Gerbera Daisy Care Indoor and Grow: Easy Guide

Even in the most modest interior of an apartment, luxurious bright gerbera flowers can create coziness and a festive mood. You can, of course, grow garden gerberas in the summer, cut them and collect them in bouquets that will stand in your room in a flower vase for a couple of weeks. But, nevertheless, it is much more interesting to grow this beauty in a pot at home and enjoy its amazing flowering for several months. Good lighting, mild microclimate of city apartments and knowledge of some of the nuances in caring for room gerbera at home will allow anyone to achieve the desired results.

Gerbera Daisies: how to care indoor

The heat-loving flower is usually grown indoors or in a greenhouse. It is not so difficult to please yourself with a blooming gerbera in a pot.

Lighting:

Gerbera Daisy Care Indoor: lighting

The plant needs bright sunlight and long daylight hours. It is kept on the windowsills of the sunny side, and in winter it is supplemented with phytolamps. On very hot days, it is recommended to ventilate the room more often or put the flower outside. At noon, the crown is shaded with a tulle curtain.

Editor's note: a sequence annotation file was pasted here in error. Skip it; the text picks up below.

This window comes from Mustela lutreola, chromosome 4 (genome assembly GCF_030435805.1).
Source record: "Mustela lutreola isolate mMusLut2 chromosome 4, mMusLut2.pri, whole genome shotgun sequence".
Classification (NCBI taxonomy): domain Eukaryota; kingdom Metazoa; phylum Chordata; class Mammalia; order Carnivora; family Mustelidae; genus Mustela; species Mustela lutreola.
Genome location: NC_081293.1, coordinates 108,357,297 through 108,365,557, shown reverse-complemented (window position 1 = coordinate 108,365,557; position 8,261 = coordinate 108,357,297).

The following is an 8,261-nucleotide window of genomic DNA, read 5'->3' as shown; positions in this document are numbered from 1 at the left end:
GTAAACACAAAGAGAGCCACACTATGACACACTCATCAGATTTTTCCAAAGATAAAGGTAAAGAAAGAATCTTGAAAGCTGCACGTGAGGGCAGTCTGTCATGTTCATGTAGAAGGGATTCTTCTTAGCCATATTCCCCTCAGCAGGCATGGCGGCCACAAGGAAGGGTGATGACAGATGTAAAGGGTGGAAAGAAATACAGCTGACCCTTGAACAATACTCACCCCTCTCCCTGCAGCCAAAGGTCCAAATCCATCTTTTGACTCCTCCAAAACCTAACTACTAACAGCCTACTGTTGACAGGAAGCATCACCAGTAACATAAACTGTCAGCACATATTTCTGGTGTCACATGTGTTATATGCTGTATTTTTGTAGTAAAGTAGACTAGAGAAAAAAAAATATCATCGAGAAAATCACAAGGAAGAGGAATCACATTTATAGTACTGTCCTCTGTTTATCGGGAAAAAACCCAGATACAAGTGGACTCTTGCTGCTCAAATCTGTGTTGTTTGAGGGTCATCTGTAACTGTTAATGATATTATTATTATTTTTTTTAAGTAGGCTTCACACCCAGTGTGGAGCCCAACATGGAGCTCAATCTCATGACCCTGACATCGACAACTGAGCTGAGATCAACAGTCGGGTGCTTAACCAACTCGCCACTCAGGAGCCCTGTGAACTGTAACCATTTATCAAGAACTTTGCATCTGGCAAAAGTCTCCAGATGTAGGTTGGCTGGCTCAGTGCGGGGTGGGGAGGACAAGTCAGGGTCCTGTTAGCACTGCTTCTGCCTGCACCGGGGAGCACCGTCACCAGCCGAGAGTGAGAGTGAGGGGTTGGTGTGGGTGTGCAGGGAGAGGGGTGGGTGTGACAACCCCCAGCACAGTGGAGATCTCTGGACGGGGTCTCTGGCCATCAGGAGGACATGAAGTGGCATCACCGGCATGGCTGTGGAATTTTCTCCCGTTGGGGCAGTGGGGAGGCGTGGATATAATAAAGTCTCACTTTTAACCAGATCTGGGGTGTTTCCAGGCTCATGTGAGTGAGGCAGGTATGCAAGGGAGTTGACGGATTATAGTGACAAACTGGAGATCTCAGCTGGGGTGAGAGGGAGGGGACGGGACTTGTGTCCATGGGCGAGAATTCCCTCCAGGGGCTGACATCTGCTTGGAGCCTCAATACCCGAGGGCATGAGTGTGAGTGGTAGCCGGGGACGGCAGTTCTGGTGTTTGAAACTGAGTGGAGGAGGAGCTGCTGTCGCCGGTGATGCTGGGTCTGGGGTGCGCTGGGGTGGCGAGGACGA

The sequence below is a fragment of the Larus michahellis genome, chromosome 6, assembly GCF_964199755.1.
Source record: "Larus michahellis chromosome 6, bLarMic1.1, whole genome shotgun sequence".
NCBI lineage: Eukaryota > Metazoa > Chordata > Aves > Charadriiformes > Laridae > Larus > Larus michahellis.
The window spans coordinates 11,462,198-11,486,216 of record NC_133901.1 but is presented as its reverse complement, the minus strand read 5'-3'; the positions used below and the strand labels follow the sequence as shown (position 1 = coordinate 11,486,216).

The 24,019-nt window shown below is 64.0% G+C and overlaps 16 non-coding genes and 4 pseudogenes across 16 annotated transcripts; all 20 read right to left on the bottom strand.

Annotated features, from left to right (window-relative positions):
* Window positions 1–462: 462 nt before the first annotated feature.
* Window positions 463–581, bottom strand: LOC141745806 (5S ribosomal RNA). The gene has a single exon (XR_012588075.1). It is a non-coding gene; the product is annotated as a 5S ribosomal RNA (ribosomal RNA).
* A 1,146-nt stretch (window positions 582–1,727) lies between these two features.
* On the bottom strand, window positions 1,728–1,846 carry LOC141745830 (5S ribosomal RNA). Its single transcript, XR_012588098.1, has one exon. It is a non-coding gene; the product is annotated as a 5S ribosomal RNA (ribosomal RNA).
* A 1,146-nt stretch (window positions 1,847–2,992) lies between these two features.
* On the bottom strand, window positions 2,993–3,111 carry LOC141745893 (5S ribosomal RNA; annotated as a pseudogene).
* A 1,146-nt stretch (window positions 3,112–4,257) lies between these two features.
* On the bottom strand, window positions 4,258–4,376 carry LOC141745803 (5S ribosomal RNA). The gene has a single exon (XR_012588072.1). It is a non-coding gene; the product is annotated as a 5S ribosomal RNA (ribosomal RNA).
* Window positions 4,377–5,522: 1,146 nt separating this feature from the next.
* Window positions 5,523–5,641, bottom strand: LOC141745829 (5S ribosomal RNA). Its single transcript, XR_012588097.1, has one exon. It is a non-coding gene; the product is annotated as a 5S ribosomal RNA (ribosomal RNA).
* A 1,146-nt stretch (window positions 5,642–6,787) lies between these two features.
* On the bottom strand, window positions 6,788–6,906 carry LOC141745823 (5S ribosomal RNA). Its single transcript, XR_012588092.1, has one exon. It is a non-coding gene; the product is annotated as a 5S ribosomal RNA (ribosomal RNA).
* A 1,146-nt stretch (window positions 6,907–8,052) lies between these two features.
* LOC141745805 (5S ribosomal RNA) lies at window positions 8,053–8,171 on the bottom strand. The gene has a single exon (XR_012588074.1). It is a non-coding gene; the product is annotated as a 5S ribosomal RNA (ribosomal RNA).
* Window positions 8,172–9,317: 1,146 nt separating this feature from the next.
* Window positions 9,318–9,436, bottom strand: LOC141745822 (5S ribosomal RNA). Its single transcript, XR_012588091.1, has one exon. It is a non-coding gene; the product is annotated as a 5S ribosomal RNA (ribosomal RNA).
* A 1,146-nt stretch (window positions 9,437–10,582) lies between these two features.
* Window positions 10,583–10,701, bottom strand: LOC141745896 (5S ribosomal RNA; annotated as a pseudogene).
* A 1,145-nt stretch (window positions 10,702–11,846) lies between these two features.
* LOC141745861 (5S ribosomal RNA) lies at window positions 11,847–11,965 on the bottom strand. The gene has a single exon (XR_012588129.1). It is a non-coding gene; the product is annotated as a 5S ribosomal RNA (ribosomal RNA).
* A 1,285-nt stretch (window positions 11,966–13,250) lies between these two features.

Temperature:

 Gerbera develops best at a temperature of + 18 … + 24 ° C. Too much heat is as undesirable as a cold snap. In winter, the plant is at rest, it is kept at + 14 … + 16 ° C. All temperature fluctuations should be smooth. Gerbera can survive a cold snap of + 8 … + 10 ° C, but not too long.

Humidity:

 Although the plant adapts well to normal indoor air humidity, it is recommended to spray it periodically. In this case, water should not fall on the inflorescences. The leaves should sometimes be wiped off dust with a damp cloth.

Watering:

Gerbera needs regular and abundant watering so that the soil is always slightly moist. Stagnant water is undesirable, so the sump is emptied half an hour after irrigation. The water should be soft and well purified. Do not use liquids colder than room temperature.

Fertilizer:

The flower needs regular feeding (up to 4 times a month). However, it is customary to use half the concentration of the diluted mineral complex. It is poured into the soil. In the spring, formulations with a high nitrogen content are used. From the period of bud formation, potassium-phosphorus dressings are used.

Transfer:

Gerbera does not tolerate transplanting very well, so the procedures are carried out when the pot becomes too tight. The container is used not too spacious, only a few centimeters larger than the previous one. The soil should be nutritious and loose. It is made up of peat, sand, sphagnum moss and leafy earth. All planting work is contraindicated during the flowering period.